by Alivia Acosta, ATC Volunteer Development Coordinator

Mentoring for Volunteer Retention

Mentoring, centered on a reciprocal relationship, offers benefit to the mentor as well as the mentee. A mentee typically has less experience than the mentor and is therefore the person who is receiving the mentorship/training.

The mentee gains experience, training, and often a personal connection to their mentor, thereby deepening their relationship not just to the individual, but the organization that connects them. The mentor gains the ability to share experience, offer support, and to serve as a connector for introductions to new people and opportunities.

Tidewater A.T. Club has board members with the specific duty of mentoring new people and helping to deepen their involvement.

Mentoring can be formally established in an organization or informal. In either case, the organization has a culture where individuals can ask for and receive support from others. Structures for mentorships vary. It may be that a mentee has more than one mentor, or that mentees can pick a mentor with whom they resonate.

Success of any mentorship relies on the collaboration of both parties. From the outset, volunteer mentorship should offer ways to have fun, swap stories, share perspectives, and keeping each other informed of successes and challenges along the way.

Volunteer Pro offers some tips for facilitating successful mentorships, and this article from offers ideas on training mentors to be successful.  

Tips for facilitating a successful mentorship program: 

  • Culture of Support – Mentorships flourish best within a culture of community support. Individuals entering an organization should be welcomed by a cohort of individuals who are tasked with aiding new folk. Demonstrating a culture of care and allowing individuals to ask for support from those they choose to receive support from is vital. 
  • Clarify Expectations – Even informal mentor/mentee relationships benefit from clear expectations. How often they plan to meet and what each see as milestones for the mentee’s interest or desired experience are just a few ways to clarify what is most meaningful to each person. Setting aspirations together allows the opportunity to celebrate accomplishments and ensure adequate support from the mentor along the way.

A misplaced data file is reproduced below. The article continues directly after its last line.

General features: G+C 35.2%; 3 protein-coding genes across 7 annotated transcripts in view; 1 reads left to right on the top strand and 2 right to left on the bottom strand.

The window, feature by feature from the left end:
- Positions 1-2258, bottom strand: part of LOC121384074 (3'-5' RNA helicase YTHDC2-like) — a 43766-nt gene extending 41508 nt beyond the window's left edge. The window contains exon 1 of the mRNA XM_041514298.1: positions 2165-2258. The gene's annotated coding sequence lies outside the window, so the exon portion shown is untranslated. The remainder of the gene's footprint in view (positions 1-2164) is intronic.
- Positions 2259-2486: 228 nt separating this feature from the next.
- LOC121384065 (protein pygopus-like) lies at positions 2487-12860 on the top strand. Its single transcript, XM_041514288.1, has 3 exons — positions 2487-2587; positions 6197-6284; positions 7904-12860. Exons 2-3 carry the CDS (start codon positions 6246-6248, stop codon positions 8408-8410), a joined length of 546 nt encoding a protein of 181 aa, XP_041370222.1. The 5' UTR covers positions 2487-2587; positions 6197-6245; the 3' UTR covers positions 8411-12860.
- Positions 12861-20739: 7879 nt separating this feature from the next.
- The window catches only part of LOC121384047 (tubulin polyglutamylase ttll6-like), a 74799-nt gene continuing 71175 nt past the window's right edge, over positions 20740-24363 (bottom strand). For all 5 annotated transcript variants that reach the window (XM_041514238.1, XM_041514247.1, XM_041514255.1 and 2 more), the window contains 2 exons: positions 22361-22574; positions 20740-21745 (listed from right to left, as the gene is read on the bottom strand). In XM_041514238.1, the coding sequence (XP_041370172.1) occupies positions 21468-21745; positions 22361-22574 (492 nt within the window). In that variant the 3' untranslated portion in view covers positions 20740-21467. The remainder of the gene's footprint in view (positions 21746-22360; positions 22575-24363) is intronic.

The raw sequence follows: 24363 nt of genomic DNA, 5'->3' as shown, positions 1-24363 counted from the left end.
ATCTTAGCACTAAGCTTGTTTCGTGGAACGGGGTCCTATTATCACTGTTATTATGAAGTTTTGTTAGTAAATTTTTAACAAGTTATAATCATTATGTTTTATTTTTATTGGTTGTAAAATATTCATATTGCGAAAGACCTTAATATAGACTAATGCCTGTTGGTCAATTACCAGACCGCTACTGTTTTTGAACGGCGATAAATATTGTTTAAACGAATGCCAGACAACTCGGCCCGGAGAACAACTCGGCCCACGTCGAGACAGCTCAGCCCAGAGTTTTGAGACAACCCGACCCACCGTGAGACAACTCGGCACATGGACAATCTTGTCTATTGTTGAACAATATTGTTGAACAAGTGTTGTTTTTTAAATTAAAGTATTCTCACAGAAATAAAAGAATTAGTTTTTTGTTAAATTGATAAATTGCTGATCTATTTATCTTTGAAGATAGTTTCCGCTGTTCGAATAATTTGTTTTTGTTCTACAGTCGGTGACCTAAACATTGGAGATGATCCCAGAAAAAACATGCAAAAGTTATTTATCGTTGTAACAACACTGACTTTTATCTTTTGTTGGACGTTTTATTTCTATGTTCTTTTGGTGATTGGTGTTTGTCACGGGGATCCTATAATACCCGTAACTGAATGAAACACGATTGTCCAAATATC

• Ask Questions, then Dig Deeper – Both the mentor and the mentee should have questions prepared prior to each meeting and throughout the mentorship. Sometimes one question is not enough, digging deeper allows for more clarity and understanding between the mentor and mentee. 
  • Share Ideas – Be willing to share more than the knowledge, skills and expertise that each person holds, swap ideas that broaden each other’s understanding. A mentor might offer more “why” on the technique behind trail maintenance, and a mentee might offer insights on how, exactly, social media algorithms make a difference in what people see in those platforms. Ideas can be based on professional background, personal experience, and unique perspectives. The thing to keep in mind, though, is that learning isn’t always at its best during a lecture, so offer the exchange of ideas and information experientially for the best impact.
  • Tell Stories – Stories, however, are powerful tools that have been helping connect people since time immemorial. By sharing stories, mentors and mentees can learn more about each other, build trust, and foster understanding.  
  • Offer Encouragement/Appreciation– Learning a new skill can often be overwhelming. The mentor should be diligent in offering helpful encouragement and appreciation to the mentee. The mentee could also do the same. 
  • Make Introductions – Expanding each other’s networks and partnerships should also be an added benefit of mentorship.
  • Evaluate – Schedule time every so often to share feedback with one another on what is going well and what could be improved.